“To our own surprise,” said Boonen’s boss, Partick Lefevre, “in the past few days Tom has expressed interest in the Tour. He thinks of riding.”
Anyone with an IQ above five knows why, too.
We all know what Paris-Roubaix means: pain, suffering and a once-a-year possibility to step into the temple of the cycling Gods, to have your name scratched out on a metal plaque and put up in the famous shower room, alongside names like Bernard Hinault, Eddy Merckx and the others giants that have pummelled their bikes into submission over the old stones, taking charge of their destinies to emerge victorious in the Roubaix Velodrome.
Here, by design and a gleam of no-little mischief, is one more chance to shine on the stones.
The 2012 route drew criticism from many and derision from some, but there is no doubt that the majority of cycling fans – and just about all Classics fans – lauded the decision.
Should the cobbles be included in a race like the Tour? A race that is by its very nature is already incredibly hard to even complete, let alone win, an event that tests the riders’ nerves and determination to succeed above and beyond any other race on the planet?
The argument against says that having these stones in the race means that the riders are even further pitted against Lady Luck than they already are.
That the chances of a crash or a flat are incredibly high, both events that could see a genuine contender lose time, or, even worse, as in the case of Frank Schleck, sustain serious injury.
The nervous tension in every stage of the Tour is ridiculously high, the riders being tensed like a tightrope walker’s wire.
Sprawling riders have littered the early stages of recent Tours like so many of the bidons cast aside during every stage, and that’s been on perfectly rideable roads.
Riding the cobbles so early on in the race, when every rider is worried of losing time and where positioning is absolutely paramount every second of the day, will increase the stress on those already strung out nerves.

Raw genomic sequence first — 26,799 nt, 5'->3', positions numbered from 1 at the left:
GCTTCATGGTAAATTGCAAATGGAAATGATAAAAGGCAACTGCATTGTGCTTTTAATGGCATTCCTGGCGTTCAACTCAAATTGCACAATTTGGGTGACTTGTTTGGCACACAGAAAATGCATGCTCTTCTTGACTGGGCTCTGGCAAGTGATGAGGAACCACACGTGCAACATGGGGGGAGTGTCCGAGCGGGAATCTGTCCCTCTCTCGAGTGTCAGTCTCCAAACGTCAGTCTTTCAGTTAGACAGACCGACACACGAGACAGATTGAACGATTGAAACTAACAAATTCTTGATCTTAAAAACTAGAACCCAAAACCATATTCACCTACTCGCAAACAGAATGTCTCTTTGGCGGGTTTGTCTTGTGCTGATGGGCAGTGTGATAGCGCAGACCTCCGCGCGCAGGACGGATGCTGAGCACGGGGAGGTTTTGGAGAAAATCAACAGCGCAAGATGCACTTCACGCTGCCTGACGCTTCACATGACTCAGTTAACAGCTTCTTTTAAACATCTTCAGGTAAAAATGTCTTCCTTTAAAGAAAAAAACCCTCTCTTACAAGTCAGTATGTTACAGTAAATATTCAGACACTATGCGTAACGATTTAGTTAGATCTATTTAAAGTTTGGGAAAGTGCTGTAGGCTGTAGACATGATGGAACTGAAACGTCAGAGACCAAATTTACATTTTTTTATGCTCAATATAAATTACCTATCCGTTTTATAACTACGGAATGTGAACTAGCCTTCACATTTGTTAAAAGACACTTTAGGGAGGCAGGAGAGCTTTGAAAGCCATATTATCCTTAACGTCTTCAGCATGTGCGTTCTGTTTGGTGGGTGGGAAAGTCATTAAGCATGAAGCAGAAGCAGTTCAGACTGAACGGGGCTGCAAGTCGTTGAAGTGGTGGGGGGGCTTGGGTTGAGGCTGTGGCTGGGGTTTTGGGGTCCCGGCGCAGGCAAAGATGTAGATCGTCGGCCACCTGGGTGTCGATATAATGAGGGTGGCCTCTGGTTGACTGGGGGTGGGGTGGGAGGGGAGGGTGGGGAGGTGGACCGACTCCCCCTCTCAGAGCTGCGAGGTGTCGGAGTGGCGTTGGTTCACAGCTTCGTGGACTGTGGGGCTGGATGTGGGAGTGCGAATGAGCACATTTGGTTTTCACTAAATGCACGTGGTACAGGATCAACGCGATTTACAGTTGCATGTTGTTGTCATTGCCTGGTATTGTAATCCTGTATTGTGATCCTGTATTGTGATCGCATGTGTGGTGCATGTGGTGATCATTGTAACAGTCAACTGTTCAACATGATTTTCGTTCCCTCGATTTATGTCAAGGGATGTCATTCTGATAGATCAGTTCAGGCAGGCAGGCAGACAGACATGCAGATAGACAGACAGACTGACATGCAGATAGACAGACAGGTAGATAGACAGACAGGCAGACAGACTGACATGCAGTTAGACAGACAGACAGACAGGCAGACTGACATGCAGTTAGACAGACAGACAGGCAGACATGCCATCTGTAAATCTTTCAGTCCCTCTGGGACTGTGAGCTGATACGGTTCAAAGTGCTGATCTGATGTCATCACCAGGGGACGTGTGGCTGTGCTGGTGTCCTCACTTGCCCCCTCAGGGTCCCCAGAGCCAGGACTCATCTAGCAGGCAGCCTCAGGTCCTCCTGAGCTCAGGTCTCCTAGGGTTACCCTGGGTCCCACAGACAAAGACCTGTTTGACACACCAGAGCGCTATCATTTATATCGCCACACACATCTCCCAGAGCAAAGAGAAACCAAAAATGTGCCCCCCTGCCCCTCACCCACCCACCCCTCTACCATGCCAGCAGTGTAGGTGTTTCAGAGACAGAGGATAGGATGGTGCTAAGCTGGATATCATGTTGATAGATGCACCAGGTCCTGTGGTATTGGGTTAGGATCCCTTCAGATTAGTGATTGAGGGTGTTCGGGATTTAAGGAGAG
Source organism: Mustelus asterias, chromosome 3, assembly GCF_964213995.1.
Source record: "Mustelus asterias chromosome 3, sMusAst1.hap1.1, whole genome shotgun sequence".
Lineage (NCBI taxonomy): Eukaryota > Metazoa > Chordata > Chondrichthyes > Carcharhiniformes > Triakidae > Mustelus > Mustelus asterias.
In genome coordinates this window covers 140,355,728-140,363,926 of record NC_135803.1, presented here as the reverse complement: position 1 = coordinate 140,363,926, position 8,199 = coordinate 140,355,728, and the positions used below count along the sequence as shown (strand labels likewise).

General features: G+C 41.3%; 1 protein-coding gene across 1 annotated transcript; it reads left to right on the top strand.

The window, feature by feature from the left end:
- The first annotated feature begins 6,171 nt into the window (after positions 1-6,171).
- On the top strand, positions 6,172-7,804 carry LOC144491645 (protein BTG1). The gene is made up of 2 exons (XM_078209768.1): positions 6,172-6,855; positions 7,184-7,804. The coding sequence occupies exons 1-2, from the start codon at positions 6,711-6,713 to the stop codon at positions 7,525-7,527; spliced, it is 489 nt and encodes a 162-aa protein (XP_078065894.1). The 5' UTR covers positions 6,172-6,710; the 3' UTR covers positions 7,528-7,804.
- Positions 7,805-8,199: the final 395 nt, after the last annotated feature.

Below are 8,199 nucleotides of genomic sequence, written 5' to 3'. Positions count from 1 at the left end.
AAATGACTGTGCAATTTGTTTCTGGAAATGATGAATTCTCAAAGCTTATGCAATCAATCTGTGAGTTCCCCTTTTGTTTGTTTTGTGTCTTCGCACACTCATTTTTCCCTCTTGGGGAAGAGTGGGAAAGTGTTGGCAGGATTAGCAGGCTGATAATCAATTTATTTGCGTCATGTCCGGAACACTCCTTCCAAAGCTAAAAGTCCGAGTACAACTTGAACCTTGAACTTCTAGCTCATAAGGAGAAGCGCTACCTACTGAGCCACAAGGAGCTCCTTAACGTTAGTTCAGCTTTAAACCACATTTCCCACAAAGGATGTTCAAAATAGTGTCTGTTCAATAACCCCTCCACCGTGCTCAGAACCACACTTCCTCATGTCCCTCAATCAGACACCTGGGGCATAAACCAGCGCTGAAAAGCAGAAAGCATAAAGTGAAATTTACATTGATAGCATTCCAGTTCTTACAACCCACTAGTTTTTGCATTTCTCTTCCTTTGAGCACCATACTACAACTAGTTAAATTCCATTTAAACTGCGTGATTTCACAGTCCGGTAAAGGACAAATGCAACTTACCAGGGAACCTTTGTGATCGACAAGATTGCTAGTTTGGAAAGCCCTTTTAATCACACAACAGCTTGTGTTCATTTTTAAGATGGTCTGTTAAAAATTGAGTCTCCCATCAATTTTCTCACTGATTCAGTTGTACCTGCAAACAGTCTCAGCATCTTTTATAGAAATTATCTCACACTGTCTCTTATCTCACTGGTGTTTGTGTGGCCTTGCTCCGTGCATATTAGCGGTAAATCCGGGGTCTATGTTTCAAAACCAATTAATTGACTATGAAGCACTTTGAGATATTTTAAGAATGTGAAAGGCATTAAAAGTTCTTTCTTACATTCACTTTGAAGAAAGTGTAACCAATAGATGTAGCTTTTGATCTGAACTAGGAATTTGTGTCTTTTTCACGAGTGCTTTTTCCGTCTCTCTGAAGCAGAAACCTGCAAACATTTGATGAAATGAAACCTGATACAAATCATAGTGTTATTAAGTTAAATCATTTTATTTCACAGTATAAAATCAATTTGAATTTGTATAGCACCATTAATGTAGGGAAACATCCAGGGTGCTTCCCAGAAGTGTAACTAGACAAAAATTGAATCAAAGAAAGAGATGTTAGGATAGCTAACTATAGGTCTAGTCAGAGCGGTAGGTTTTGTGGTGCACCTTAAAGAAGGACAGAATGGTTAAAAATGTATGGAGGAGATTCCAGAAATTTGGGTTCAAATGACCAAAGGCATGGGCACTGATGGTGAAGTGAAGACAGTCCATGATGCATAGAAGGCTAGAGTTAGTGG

Alberto Contador, speaking at the route launch earlier this week, highlighted Stage 5, which will feature the pave sections, as perhaps the most important of the entire race.
And that shows just how critical this stage is. One false move and there is no possibility of rescuing yourself from a fall, a fact compounded by the irregular nature of the stones – if you fall there the chances of a sharp edge cracking a bone only increases.
This is the reality of the stones. There is simply nowhere to hide.
Riders like Contador and defending champion Chris Froome, slight men who are far more naturally built for the high peaks, get bounced around even more than most.
Froome had this to say about the perils of Stage 5:
“It makes it a bit more of a lottery but I’m sure, as a team, we will look into anything we can do to reduce the risks and limit any losses if there are any.
“It is something that will literally shake things up. For me the cobbles just represent more of a risk in terms of a mechanical failure or something going wrong and crashes but in terms of the race it will make it interesting and it is something else that we are going to have to prepare for and hopefully it could be somewhere we look at taking advantages.”
To their credit, neither Froome nor Contador have complained about the inclusion of the cobbles, and both seem intent to just get on with their job, a large part of which entails dealing with whatever road the organisers thrust under them.
Ultimately, this is how it should be. Some roads, such as certain climbs that have featured in recent Vueltas a Espana, are just plain silly.
They crush the race in terms of excitement, being too hard to allow riders to express themselves.
But the cobbles do just that. They are dangerous, for sure, and a little crazy, but then so is this entire sport. These are men, these riders, they are superstars, the best our sport has.
Let them ride. Let them suffer. Let them become heroes.
Some will fall, that is for certain, and one, two or even more may see their race over before it’s even begun. No one wants to see a rider injured, but this is the bare bones of cycling – it happens.
This is why they do it, and this is why they are here.
Bring on the cobbles, I say!
i was invited to attend yesterday’s press launch of the 2013 Taiwan Cyclist Federation ‘Tawian KOM Challenge’ that will take place this year on November the 9th.
this event goes from 0m to 3275m, from the ocean in Hualien city up to the top of Mt. Wuling. the last 8km is 17.9% average! it is brutal!
coming this year are two former Grand Tour KOM winners (TBA soon) and several very good climbers from around the world. should be a cracker!
here’s the TV release, featuring yours truly!